OBJECTIVE: This study aimed to use data systematically extracted from multiple sources (ie, grant, publication, and patent databases) to investigate the development, research, and fund application of health-related CIs and associated stakeholders (ie, countries, organizations, and collaborators).
METHODS: A multifaceted search query was executed to retrieve records from 9 databases. Bibliometric analysis, social network analysis, and term co-occurrence analysis were conducted on the screened records.
RESULTS: This review included 42 funded projects, 428 research publications, and 162 patents. The total dollar amount of grants awarded was US $30,297,932, of which US $13,513,473 was awarded by US funding agencies and US $16,784,459 was funded by the Europe Commission. The top 3 funding agencies in the United States were the National Science Foundation, National Institutes of Health, and Agency for Healthcare Research and Quality. Boston Medical Center was awarded the largest combined grant size (US $2,246,437) for 4 projects. The authors of the publications were from 58 countries and 566 organizations; the top 3 most productive organizations were Northeastern University (United States), Universiti Teknologi MARA (Malaysia), and the French National Center for Scientific Research (CNRS; France). US researchers produced 114 publications. Although 82.0% (464/566) of the organizations engaged in interorganizational collaboration, 2 organizational research-collaboration clusters were observed with Northeastern University and CNRS as the central nodes. About 112 organizations from the United States and China filed 87.7% patents. IBM filed most patents (N=17). Only 5 patents were co-owned by different organizations, and there was no across-country collaboration on patenting activity. The terms patient, child, elderly, and robot were frequently discussed in the 3 record types. The terms related to mental and chronic issues were discussed mainly in grants and publications. The terms regarding multimodal interactions were widely mentioned as users' communication modes with CIs in the identified records.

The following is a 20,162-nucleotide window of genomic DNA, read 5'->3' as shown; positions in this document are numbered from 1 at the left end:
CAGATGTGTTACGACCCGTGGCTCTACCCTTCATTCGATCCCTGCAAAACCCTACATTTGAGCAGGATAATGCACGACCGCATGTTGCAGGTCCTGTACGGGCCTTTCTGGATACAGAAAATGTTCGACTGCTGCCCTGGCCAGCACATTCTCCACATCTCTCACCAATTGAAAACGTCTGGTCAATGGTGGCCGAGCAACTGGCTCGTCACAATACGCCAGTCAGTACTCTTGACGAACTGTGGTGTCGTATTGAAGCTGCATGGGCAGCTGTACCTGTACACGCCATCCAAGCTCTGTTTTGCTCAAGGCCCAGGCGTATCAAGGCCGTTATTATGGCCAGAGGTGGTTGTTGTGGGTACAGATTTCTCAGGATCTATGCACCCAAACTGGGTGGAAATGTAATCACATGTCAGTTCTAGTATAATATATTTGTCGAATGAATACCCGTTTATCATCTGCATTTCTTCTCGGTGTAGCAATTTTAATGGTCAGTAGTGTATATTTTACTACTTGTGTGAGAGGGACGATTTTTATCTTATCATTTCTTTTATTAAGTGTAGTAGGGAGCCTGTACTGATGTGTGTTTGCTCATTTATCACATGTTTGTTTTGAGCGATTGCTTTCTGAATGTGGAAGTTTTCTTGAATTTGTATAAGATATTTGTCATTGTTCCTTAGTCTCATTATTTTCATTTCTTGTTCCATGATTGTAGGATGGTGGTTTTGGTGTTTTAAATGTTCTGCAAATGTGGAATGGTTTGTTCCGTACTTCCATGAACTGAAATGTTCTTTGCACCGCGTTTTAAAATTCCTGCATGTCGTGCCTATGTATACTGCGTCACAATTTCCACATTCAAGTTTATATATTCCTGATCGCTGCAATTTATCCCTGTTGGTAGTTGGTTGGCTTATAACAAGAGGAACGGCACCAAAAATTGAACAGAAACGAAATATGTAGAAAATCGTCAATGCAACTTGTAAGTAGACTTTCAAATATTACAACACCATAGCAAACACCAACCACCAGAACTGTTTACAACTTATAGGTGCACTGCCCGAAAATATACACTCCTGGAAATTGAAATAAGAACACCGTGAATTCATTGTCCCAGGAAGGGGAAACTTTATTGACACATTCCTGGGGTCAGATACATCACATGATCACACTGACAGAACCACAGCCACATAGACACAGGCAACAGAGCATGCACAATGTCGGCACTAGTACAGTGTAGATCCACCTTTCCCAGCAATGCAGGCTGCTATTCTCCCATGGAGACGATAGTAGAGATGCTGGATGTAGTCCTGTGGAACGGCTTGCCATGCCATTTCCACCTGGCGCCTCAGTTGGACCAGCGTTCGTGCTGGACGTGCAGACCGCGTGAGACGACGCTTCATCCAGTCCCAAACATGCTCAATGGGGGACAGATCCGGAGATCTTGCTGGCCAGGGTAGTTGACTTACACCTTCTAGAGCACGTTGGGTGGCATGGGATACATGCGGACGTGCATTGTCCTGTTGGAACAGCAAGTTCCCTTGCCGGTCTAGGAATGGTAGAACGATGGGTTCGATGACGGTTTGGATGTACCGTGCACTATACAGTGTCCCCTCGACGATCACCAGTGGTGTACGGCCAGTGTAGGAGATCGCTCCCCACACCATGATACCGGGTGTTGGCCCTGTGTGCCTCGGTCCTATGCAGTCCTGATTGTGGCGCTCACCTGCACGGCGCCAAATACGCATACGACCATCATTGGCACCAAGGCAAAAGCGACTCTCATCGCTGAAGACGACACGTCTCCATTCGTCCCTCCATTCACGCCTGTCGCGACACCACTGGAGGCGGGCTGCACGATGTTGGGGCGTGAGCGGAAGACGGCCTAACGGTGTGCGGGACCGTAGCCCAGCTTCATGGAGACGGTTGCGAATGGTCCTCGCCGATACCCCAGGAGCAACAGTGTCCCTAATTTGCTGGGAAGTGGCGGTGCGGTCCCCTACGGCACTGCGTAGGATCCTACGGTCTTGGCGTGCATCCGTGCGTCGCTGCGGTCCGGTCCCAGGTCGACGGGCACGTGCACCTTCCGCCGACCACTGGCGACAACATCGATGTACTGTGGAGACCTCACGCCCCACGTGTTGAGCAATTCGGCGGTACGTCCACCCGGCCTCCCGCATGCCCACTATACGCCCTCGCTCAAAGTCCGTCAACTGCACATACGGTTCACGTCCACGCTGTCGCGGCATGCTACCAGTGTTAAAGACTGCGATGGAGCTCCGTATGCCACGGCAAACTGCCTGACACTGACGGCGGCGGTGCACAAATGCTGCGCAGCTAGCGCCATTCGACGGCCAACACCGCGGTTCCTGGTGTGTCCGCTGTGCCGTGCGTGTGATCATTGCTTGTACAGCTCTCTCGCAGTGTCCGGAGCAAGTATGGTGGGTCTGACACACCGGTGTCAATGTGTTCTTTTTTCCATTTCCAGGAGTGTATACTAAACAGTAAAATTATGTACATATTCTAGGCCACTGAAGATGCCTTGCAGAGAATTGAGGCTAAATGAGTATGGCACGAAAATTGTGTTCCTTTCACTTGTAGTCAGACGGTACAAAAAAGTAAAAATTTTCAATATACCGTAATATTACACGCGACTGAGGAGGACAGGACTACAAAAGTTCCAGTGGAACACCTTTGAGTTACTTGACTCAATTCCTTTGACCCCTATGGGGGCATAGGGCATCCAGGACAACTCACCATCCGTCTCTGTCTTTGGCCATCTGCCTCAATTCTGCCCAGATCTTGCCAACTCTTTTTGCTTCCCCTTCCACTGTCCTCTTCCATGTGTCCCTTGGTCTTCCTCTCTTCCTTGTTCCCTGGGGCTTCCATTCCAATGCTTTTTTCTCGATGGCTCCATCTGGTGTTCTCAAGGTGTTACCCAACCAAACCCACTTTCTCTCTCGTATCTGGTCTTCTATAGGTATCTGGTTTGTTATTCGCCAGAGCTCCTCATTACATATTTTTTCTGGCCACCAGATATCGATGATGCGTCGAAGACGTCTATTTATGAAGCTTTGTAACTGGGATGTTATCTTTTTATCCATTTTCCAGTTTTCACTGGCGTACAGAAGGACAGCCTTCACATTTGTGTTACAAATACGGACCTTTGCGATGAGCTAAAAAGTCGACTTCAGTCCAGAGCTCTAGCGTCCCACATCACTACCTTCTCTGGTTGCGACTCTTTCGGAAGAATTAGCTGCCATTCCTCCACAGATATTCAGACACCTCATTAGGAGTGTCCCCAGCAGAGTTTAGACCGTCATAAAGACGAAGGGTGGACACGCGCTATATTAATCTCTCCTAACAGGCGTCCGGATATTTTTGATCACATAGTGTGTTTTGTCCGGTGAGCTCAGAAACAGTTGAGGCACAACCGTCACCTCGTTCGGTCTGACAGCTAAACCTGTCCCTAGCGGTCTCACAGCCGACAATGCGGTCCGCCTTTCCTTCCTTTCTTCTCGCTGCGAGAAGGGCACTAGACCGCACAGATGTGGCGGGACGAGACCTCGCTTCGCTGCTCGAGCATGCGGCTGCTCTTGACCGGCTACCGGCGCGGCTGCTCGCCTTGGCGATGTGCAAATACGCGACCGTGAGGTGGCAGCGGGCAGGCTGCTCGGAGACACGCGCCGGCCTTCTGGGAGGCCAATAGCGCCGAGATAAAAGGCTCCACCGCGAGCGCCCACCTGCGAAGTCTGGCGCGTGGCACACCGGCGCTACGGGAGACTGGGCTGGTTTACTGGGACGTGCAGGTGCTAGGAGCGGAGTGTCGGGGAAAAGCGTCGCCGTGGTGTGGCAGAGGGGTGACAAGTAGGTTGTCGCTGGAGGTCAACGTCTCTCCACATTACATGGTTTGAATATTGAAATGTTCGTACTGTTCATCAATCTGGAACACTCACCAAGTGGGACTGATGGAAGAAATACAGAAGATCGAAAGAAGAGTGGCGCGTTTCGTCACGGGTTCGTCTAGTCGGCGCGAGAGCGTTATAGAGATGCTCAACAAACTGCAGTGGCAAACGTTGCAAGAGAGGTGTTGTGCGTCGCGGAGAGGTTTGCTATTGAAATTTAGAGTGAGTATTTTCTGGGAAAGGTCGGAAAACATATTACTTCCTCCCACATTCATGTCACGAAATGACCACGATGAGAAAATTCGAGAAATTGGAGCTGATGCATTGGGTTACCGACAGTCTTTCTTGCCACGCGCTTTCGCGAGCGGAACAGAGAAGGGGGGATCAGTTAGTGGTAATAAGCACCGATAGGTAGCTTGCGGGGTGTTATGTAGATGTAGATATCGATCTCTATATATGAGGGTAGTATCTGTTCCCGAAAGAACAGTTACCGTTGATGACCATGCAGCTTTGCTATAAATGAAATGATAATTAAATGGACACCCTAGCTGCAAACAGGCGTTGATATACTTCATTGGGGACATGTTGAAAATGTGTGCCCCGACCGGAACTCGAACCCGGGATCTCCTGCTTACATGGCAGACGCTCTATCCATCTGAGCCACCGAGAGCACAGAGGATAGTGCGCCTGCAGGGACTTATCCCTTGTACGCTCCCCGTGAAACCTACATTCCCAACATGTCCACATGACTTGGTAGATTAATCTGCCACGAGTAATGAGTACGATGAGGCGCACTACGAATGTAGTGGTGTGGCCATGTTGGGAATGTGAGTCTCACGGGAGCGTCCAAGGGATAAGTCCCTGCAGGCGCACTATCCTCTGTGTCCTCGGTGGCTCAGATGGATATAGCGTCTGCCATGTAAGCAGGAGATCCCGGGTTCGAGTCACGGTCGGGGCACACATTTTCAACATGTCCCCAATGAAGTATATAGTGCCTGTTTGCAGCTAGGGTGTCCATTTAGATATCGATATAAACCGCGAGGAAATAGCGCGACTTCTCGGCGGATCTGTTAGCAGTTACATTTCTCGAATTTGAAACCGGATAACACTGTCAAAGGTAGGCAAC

CONCLUSIONS: Our findings provided an overview of the countries, organizations, and topic terms in funded projects, as well as the authorship, collaboration, content, and related information of research publications and patents. There is a lack of broad cross-sector partnerships among grant agencies, academia, and industry, particularly in the United States. Our results suggest a need to improve collaboration among public and private sectors and health care organizations in research and patent activities.